Perceived Social Cohesion and Prevalence of Sexually Transmitted Diseases

Jonathan M. Ellen, Jacky M. Jennings, Todd Meyers, Shang En Chung, Ralph Taylor

Research output: Contribution to journalArticle


Background: Although physical attributes have been shown to be associated with sexually transmitted disease (SD) rates, there is little information about the association between social attributes and STD rates. Goal: The objective of this study was to determine the association between gonorrhea prevalence and perceptions of social cohesion in impoverished, urban neighborhoods. Study Design: We conducted a street-based survey of 18- to 24-year-olds residing in selected census block groups in Baltimore City, Maryland. Census block groups eligible for selection were defined as impoverished (greater than 20% in poverty) and unstable (lowest 25th percentile for stability). From the eligible census block groups, 5 from high gonorrhea rate (greater than the 75th percentile) census block groups and 5 from the lower gonorrhea rate (lowest 25th percentile to equal or greater than the 75th percentile) census block groups were randomly selected. Participants within the 10 selected census block groups were recruited using a street-intercept method. Participants were asked about perceived social cohesion and control. Results: Results showed that for young adults 18 to 24 years of age residing in high gonorrhea census block groups, the mean social cohesion index scores were 1.7 points lower than mean social cohesion index scores of the participants residing in the low gonorrhea census block groups (P <0.01). Conclusion: Future research needs to be conducted to determine the temporal association between gonorrhea prevalence and local social cohesion dynamics.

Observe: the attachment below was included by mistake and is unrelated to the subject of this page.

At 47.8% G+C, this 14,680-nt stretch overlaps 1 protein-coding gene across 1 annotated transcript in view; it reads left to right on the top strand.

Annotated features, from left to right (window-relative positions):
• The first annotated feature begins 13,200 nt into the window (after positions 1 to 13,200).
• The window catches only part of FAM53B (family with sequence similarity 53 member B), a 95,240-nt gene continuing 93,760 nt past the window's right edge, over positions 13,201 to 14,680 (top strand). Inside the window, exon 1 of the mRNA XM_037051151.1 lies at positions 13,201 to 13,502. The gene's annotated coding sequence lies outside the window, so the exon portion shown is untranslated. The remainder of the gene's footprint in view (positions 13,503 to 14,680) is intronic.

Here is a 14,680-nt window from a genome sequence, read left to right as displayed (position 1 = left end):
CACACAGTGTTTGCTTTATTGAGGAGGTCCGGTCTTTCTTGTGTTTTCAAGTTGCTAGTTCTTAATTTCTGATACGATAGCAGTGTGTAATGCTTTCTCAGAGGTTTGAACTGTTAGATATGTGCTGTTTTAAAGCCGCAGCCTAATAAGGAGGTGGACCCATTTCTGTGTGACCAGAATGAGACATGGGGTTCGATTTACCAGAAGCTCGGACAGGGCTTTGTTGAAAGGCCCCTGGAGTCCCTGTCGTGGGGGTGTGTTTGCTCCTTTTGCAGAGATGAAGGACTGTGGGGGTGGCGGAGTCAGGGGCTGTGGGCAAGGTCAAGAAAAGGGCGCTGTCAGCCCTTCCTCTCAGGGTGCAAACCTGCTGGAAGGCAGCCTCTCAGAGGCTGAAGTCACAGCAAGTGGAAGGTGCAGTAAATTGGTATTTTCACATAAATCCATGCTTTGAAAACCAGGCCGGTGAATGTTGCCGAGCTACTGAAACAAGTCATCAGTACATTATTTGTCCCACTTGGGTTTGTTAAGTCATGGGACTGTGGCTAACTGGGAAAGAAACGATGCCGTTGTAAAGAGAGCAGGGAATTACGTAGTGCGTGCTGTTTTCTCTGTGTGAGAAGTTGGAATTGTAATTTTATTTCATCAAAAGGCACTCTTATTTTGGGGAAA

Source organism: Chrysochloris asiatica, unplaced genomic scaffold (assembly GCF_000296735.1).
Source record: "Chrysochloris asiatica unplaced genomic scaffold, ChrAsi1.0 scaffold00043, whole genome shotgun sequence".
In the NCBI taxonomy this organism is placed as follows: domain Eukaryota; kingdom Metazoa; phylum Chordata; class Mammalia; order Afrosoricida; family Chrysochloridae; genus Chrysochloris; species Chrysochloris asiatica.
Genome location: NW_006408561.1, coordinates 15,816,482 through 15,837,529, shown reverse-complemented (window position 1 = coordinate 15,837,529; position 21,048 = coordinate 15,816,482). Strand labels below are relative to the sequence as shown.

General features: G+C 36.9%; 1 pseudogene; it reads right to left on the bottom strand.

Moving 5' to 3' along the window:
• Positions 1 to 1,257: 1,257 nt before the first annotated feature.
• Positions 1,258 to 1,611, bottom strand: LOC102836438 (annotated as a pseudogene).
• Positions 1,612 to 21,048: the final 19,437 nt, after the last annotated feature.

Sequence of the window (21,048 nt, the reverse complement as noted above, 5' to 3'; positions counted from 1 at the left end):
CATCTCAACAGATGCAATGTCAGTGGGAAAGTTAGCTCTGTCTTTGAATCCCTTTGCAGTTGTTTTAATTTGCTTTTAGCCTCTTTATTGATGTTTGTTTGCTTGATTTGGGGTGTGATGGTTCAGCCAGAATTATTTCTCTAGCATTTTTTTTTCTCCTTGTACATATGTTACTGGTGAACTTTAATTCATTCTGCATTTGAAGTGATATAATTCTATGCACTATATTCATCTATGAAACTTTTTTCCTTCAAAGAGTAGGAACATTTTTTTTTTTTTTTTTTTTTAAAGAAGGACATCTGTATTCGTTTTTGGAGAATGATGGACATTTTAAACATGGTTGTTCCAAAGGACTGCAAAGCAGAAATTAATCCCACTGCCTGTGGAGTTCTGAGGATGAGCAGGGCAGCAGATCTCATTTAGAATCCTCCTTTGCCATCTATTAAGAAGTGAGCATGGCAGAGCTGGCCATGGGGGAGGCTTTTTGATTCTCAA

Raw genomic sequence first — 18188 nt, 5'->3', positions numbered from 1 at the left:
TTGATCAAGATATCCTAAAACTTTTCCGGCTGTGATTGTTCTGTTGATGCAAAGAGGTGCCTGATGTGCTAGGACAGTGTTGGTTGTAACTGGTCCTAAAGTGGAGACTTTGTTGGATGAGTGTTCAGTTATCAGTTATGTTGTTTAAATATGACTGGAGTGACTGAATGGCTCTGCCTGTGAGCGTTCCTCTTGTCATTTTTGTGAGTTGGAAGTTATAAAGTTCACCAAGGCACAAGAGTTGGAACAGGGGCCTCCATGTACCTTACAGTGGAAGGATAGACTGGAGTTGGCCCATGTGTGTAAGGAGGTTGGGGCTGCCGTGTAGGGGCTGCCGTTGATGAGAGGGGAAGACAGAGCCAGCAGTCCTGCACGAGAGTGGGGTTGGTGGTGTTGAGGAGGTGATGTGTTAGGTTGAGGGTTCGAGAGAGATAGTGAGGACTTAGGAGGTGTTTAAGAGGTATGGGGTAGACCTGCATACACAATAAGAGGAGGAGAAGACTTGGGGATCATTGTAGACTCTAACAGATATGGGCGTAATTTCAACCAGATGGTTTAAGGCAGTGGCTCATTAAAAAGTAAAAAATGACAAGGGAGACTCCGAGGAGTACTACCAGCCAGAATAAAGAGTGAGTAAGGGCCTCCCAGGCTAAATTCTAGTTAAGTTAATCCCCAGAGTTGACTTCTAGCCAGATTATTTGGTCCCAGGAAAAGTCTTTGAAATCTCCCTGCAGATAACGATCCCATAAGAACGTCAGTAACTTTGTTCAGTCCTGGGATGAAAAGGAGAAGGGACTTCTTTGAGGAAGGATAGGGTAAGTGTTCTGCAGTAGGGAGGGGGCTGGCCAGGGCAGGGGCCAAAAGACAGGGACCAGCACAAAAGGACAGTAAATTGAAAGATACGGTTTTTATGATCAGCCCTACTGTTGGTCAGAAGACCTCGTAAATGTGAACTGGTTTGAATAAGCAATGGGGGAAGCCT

Original languageEnglish (US)
Pages (from-to)117-122
Number of pages6
JournalSexually transmitted diseases
Issue number2
StatePublished - Feb 1 2004


ASJC Scopus subject areas

  • Dermatology
  • Public Health, Environmental and Occupational Health
  • Microbiology (medical)
  • Infectious Diseases

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